Tuesday, August 17, 2010

Is "Microlite/Pocketmod" the answer to everything? Synnibar sure isn't.

I am at a loss for time lately.  I have to say that the idea of making a whole game system and world with the vivid details I desire is very overwhelming.  So I want to take a break, and then I tell myself that such breaks can last years so I should not and force myself onward.  In the struggle to force myself onward I am in effect taking a break.

In this break I have been reading and looking at things I have missed in the last year, or two.  I have become obsessed with the idea of Greywulf's ( http://home.greywulf.net/ ) Microlite20 ( http://www.microlite20.net/ ).  I think this approach is almost exactly what is needed to entice the current generation of 13 year old nerds to come to the gaming table.  

The idea of a game that fits in your pocket is very interesting to me.  Back in the day the smallest sized RPG system I had come across was "Justifiers RPG".  While the biggest single book was the "Synnibarr RPG" (**Greywulf, you should make a Micro version of Synnibarr.. lol**).  I really liked Justifiers (from what I remember), it felt like the Palladium games but a bit more "indy".  It was a munchkin game, but fun none the less ( in looking up the spelling of "Synnibarr" I came across this classic fan page - http://www.ilmatar.net/~np/rpg/Synnibarr/ ).  I think the best part of Justifiers was it was a small sized book with everything you needed to play in one place, or at least more so than the other major games of the time.

But as small as Justifiers was, it is an encyclopedia set compared to these Microlite and pocketmod editions.  They are the cliff notes of my favorite games.

So, can a game be condensed into 8 pages?  In looking at these Microlite and Pocketmod games, they are basically just the rules and some important charts.

Well, I can't say that 8 pages is enough.  I think a minimum of 12 pages of text, and around 20 with charts and pictures might be a minimum for a real game.  But the thought is intriguing.  A small system to capture a more casual gamer who has less time to devote to playing a role playing game (because often the RPG sessions I have had are a lot more like the opposite of "dream time" from Inception).

So with this new obsession, I have set to create a very light system for the casual gamer.  I am calling it "Simplify RPG" right now.  The plan is to have 3 levels of play.  Level 1 is for someone who has never played a RPG before, and that is the system I am writing right now.  Level 2 will be heavier than Level 1 and introduce basic RPG features.  Level 3 is the full-on version of the game will all the rules.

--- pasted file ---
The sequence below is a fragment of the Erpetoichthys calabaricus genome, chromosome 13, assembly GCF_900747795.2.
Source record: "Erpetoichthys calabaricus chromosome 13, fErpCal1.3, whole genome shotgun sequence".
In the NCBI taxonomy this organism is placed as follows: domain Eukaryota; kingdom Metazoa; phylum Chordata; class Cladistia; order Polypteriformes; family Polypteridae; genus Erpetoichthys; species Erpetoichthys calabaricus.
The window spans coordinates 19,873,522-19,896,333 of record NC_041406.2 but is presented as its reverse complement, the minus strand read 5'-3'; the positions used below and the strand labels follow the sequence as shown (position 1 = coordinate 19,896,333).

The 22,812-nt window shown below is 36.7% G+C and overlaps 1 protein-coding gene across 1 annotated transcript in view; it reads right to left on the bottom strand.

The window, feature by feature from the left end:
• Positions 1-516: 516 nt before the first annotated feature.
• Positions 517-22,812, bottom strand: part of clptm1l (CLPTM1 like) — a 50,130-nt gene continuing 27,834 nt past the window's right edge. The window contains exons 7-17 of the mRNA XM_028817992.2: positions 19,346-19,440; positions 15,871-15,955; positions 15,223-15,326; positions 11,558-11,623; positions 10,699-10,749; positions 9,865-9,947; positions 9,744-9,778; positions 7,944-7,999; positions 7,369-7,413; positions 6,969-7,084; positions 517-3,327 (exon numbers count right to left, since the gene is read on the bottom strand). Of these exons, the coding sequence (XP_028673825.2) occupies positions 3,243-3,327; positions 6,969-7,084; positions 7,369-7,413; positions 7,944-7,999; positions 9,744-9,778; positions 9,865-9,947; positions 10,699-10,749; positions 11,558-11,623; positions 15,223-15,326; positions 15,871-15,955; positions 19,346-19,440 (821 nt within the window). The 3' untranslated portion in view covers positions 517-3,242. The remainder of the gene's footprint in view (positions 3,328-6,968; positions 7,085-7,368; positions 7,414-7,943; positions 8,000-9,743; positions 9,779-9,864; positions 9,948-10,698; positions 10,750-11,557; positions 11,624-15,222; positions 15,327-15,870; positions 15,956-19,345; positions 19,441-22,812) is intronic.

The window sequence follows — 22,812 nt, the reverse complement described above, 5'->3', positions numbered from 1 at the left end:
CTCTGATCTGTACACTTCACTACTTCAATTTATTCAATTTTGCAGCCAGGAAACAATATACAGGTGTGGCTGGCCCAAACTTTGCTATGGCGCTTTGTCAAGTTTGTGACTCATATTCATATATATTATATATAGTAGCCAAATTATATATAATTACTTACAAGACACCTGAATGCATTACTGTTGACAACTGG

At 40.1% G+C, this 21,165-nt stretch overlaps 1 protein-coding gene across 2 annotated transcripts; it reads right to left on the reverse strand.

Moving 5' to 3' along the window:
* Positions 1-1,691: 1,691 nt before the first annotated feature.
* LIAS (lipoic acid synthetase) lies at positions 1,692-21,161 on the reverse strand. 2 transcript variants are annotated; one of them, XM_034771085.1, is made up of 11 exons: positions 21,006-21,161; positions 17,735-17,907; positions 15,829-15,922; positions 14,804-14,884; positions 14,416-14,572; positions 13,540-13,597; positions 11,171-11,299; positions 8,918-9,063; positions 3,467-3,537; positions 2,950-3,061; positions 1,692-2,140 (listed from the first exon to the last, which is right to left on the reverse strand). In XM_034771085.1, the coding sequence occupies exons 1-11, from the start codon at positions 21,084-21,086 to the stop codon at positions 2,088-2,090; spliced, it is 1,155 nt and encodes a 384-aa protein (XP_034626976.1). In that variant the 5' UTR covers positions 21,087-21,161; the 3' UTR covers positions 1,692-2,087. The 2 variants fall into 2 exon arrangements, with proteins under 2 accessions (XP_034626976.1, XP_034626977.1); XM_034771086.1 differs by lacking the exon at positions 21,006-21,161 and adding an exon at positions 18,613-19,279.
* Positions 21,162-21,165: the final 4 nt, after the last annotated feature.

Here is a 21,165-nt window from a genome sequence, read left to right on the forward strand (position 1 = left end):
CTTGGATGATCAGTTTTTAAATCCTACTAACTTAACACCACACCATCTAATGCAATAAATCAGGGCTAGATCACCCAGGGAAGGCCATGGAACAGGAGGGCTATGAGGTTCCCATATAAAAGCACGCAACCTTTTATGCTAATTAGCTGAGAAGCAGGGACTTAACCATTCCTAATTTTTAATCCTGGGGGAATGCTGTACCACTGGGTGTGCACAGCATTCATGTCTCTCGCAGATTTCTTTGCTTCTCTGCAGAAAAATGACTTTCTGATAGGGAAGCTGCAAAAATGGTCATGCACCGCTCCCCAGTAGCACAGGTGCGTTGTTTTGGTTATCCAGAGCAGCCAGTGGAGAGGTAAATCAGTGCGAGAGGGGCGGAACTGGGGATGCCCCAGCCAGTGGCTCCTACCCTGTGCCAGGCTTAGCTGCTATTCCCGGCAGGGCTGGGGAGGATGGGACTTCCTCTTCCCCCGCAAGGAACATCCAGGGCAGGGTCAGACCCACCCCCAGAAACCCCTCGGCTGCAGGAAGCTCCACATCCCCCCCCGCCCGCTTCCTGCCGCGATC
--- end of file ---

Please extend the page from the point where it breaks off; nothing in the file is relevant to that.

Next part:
This Level 1 I am writing now is basically what you would use just for combat.  The world at this point is a good and crunchy dungeon crawl, but I have plans for a "meet interesting aliens and kill them" game as well.  The idea is to have the absolute basics to play a game which would appeal to the typical 13 year old boy.  I play tested it this weekend with my 13 year old and 7 year old.  They liked it.  The only reservation is what you might expect, the appeal of a totally combat RPG is short lived (but once people are bored of hack-n-slash they can graduate to level 2 where you actually role-play).

I hope to put the rules out in a text form by the end of the month.  I also hope to draw a bit (put my graphic arts degree to work) and have a complete version for download by the end of next month.

Please leave a comment on your thoughts about these Microlite/Pocketmod rule books and the idea of light game system (not rules-light, but light rules)... or about Synnibar RPG or the threat of Synnibar D20!!


  1. I am a fan of MicroModding. There are a lot of great ideas to be found out there and adopted/adapted for use at one's own table.

    I've taken the Microlite rules and adapted them for a skill-based system that my players and I have been enjoying.

    I can boil down the game-play basics to a couple of pages for players (not including spell lists), and cover character construction and advancement in 4 or less, including feats (which replace classes and class abilities in my mod).

    I had the good fortune to beta test it with a mixed table that included 2 RPG virgins and not only could they play, they played the most complicated characters, the equivalent of party cleric and wizard.

    Another benefit of Microlite and its ilk... it's free! No more book after book at $40 a pop.

  2. I am really enjoying the idea of this movement. It is no replacement for knowledge of the system in question, I can't say I don't need the book at all thanks to these tiny versions of the game. I think it is very valuable for players who might be new to a game to take home the rules or have their own reference to the rules while the group plays.

    Thank you for sharing!

  3. Hey, I know this post is old, but my answer to your question is "Yes, definitely!" I've madly been PocketModding all sorts of things, from Stars Without Number to Classic Traveller to Holmes Basic D&D. (The Holmes PocketMod is two whole pages - one for ALL the rules, and one for the bestiary.)


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